Hong Kong is one of those places that will increase your heart rate within minutes of arriving. It is a bustling city with skyscrapers, neon lights and crowds of people at every turn; it even holds the record for the most densely populated place on earth. One of its neighborhoods, Mongkok, houses more than 130,000 people in one square kilometer! What many people don’t realize is that Hong Kong is more than a city; the region also boasts hundreds of islands and large expanses of sparsely populated coastal jungles.
Not only are Hong Kong’s diverse landscapes intriguing, but its socio-political situation also leaves you wanting to learn more. Long held by the British and returned to Chinese control in 1997, the city is still in its infancy as a Special Administrative Region (SAR). Its western style is prevalent, while its Chinese roots are unavoidable. During our week visit, we often found ourselves teetering between two different continents. Although technically part of China, Hong Kong feels like its own small country. It has its own immigration and customs controls, currency and flag. At the moment, only Hong Kong and Macau are designated as SARs in China, but the model is seen as a possible solution for future reunification of contested islands, such as Taiwan.
Hong Kong’s mainland neighbor, Shenzhen, provides an interesting parallel to Hong Kong. Shenzhen was China’s first experiment with Special Economic Zones (SEZs), which are pockets of “capitalism,” for lack of a better word, within this Communist country. In just under 60 years, Shenzhen went from a small fishing town to a bustling, skyscraper-laden mega-city of over 10 million in the greater metro area. We stopped in Shenzhen for a few days before entering Hong Kong; it was an interesting place to visit to gain a brief education on how Deng Xiaoping’s policies reformed China and how Shenzhen shaped the future of the nation’s SEZs.
Politics aside, Hong Kong is a playground for travelers from all walks of life (although budget backpackers be warned, it is not a cheap destination). Both the cuisine and shopping run the gamut from the finest international establishments to the most budget options around. As long as you can handle the heat and humidity, outdoors enthusiasts could spend weeks in Hong Kong jumping from island to island.
We made our home base on Hong Kong Island in the area known as Causeway Bay. Although one of the more expensive hostels we’ve stayed at thus far, the view from our room on the 14th floor could not be beat! The building boarders Victoria Park, one of the largest green spaces on Hong Kong Island, and the views spanned all the way across the harbor to Kowloon, the mainland part of Hong Kong.
Since many HongKongese work in Causeway Bay, it is home to some of the best and most affordable local lunch spots in town. You can eat until your stomach is bursting at one of Hong Kong’s famous dim sum restaurants, or choose from a variety places that serve up everything from Cantonese cuisine to hot Szechuan dishes. The prosperity of the city has made it a melting pot for immigrants from all over the world. If there is a particular type of cuisine that you are looking for, it can certainly be found in Hong Kong.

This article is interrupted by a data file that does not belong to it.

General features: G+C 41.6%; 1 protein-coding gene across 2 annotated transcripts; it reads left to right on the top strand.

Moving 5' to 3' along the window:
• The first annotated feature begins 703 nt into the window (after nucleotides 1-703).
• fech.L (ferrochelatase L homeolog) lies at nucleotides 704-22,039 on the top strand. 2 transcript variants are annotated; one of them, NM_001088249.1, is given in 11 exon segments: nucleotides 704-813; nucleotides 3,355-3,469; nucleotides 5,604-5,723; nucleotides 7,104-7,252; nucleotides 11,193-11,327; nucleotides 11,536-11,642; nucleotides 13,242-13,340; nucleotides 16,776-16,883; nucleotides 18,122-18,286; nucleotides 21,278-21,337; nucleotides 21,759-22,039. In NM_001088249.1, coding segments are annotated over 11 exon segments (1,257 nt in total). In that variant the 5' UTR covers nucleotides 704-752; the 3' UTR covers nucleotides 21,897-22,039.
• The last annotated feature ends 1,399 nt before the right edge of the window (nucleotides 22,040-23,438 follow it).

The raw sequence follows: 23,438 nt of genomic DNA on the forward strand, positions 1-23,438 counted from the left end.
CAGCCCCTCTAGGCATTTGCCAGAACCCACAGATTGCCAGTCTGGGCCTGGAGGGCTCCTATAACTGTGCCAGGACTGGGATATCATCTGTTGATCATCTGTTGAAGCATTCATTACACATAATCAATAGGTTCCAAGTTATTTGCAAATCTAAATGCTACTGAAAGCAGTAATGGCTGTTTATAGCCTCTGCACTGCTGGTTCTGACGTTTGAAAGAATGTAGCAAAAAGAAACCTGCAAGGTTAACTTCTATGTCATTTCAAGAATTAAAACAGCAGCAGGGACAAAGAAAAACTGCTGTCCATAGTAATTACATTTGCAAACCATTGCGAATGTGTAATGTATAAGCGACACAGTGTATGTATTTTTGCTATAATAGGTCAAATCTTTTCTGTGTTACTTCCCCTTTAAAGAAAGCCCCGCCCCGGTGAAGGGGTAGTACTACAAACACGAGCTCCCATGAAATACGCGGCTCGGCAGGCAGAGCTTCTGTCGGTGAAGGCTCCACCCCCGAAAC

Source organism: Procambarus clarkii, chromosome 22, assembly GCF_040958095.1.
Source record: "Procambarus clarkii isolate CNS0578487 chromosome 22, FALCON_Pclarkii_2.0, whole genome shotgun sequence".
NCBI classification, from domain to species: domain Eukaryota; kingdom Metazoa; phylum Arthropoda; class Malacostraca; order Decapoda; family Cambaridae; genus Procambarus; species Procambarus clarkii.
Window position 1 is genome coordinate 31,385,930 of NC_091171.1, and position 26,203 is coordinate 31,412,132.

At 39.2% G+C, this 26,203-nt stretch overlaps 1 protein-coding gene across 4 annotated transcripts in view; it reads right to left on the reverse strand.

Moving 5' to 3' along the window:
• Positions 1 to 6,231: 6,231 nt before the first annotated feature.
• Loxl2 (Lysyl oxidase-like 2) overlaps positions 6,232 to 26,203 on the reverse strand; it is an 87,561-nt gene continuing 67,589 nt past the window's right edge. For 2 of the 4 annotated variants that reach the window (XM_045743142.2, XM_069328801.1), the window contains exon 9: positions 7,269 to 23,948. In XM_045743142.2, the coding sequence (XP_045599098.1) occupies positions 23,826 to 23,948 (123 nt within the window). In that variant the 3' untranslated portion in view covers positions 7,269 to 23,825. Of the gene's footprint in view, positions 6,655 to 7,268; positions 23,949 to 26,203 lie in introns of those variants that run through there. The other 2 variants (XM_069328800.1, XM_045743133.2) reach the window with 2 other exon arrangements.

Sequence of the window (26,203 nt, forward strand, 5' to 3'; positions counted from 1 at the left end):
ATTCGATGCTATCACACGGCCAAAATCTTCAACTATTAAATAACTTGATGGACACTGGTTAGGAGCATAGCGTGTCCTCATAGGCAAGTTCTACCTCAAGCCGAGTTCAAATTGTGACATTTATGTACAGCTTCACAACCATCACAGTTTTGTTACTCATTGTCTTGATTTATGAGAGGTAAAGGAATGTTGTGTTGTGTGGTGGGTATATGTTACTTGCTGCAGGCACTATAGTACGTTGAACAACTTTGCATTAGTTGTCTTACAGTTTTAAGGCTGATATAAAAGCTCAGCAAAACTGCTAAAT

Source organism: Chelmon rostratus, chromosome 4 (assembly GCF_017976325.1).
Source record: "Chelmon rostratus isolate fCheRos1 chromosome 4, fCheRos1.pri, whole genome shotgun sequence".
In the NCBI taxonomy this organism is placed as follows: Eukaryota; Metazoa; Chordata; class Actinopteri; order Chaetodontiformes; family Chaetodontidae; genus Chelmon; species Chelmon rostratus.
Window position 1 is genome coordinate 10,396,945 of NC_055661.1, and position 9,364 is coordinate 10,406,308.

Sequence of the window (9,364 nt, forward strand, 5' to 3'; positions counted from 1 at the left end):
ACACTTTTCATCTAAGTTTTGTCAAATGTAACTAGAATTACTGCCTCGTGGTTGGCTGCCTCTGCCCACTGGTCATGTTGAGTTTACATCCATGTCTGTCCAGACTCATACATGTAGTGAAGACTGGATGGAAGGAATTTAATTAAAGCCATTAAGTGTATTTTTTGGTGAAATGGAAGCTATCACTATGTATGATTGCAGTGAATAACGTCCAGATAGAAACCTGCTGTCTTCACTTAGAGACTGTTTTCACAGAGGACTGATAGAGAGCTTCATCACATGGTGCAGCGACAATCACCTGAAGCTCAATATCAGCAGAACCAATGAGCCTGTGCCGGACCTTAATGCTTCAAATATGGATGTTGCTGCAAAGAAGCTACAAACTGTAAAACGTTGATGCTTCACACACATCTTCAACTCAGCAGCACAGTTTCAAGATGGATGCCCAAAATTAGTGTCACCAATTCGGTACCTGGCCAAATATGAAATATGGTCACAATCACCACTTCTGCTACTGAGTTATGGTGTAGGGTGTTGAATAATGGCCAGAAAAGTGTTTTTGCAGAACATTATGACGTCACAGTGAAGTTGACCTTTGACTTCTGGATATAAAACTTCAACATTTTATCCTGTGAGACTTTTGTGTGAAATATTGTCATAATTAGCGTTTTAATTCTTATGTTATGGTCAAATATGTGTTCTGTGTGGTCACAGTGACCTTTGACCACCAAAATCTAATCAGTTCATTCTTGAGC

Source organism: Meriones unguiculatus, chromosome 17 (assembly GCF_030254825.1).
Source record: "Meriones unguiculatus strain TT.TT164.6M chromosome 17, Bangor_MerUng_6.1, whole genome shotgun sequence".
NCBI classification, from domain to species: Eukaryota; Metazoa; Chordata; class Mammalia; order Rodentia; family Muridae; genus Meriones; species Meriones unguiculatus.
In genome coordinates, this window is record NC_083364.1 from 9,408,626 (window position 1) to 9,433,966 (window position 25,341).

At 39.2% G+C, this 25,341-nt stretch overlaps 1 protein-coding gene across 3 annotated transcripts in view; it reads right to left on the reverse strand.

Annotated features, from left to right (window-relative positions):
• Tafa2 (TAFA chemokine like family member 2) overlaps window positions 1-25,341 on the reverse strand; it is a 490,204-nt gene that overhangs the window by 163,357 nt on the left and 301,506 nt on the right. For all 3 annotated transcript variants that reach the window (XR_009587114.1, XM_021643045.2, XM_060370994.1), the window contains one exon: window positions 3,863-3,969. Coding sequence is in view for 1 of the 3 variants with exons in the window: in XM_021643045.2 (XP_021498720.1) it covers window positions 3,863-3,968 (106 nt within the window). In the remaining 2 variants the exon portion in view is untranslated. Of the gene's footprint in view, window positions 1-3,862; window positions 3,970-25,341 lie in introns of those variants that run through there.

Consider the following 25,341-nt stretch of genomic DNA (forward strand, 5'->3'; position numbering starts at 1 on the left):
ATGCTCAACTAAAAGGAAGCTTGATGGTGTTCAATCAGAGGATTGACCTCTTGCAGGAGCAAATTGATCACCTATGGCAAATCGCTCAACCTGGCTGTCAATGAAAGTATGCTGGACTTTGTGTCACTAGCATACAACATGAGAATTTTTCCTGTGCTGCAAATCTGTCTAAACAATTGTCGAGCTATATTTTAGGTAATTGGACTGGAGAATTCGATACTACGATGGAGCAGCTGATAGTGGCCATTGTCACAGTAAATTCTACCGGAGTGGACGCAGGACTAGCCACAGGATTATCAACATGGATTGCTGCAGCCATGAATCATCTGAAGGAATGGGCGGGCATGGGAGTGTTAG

Before arriving in Hong Kong, one of our friends suggested that we absolutely not miss the Peak Tram. He was spot on with this recommendation. The tram itself feels like riding a roller coaster up the side of a mountain, and once at the top, the views of Hong Kong are incredible. We quickly skipped through the horde of tourists at the top and headed straight towards the network of trails that meander through the hills. The canopy of trees and ferns are not only beautiful, but help to lower the temperature which is a welcomed change from the heat beating down on the concrete jungle below.
We like to think of ourselves as smart and seasoned travelers, but from time to time, we do fall into a tourist trap. Although it pains us to admit it, one such incidence happened in Hong Kong. We had heard about a Big Buddha on the island of Lantau, and having not been in Asia for more than a few weeks, it sounded pretty cool. So, we hopped on the metro, and then a bus, and after about two hours, we had arrived. To our disappointment, said “Big Buddha” was situated in the middle of a fake village, all of which had only been built in the 1990s. The town even included a 7-11; Slurpee while you see the Buddha, anyone? To make matters worse, the statue (albeit big) was nearly completely hidden by a thick mist. We will include a photo for you all to see; this way we won’t feel like our trek to Lantau was a complete waste of an afternoon.
No visit to Hong Kong is complete without a little beach time. After all, how can you visit an archipelago of islands in the South China Sea without getting a little R&R? To get away from the city, we took a ferry to the Island of Cheung Chau. Mainly a fishing harbor, the island also offers some fantastic beaches and hiking. Our time at the beach was, well, time at the beach…plenty of sun, sand, and cold beer.
In the afternoon, we set out for a hike around the exterior of the island. The views were great and the ocean breeze was so refreshing after baking in the sun.
We hadn’t expected too much excitement, just a leisurely hike, but all that changed when found ourselves face to face with a four foot Chinese Cobra. The whole encounter lasted only a few seconds, as the snake made a wise choice and quickly fled up the mountain, but just seeing a snake like that is enough for a hefty shot of adrenaline.
Exotic yet familiar, Hong Kong is truly one of those places that you have to see to believe. It has so many moving parts, but somehow everything still seems to gel. If the travel bug inside of you is yearning for the excitement that the Far East offers, but you are a little unsure about taking the plunge, Hong Kong is the place for you.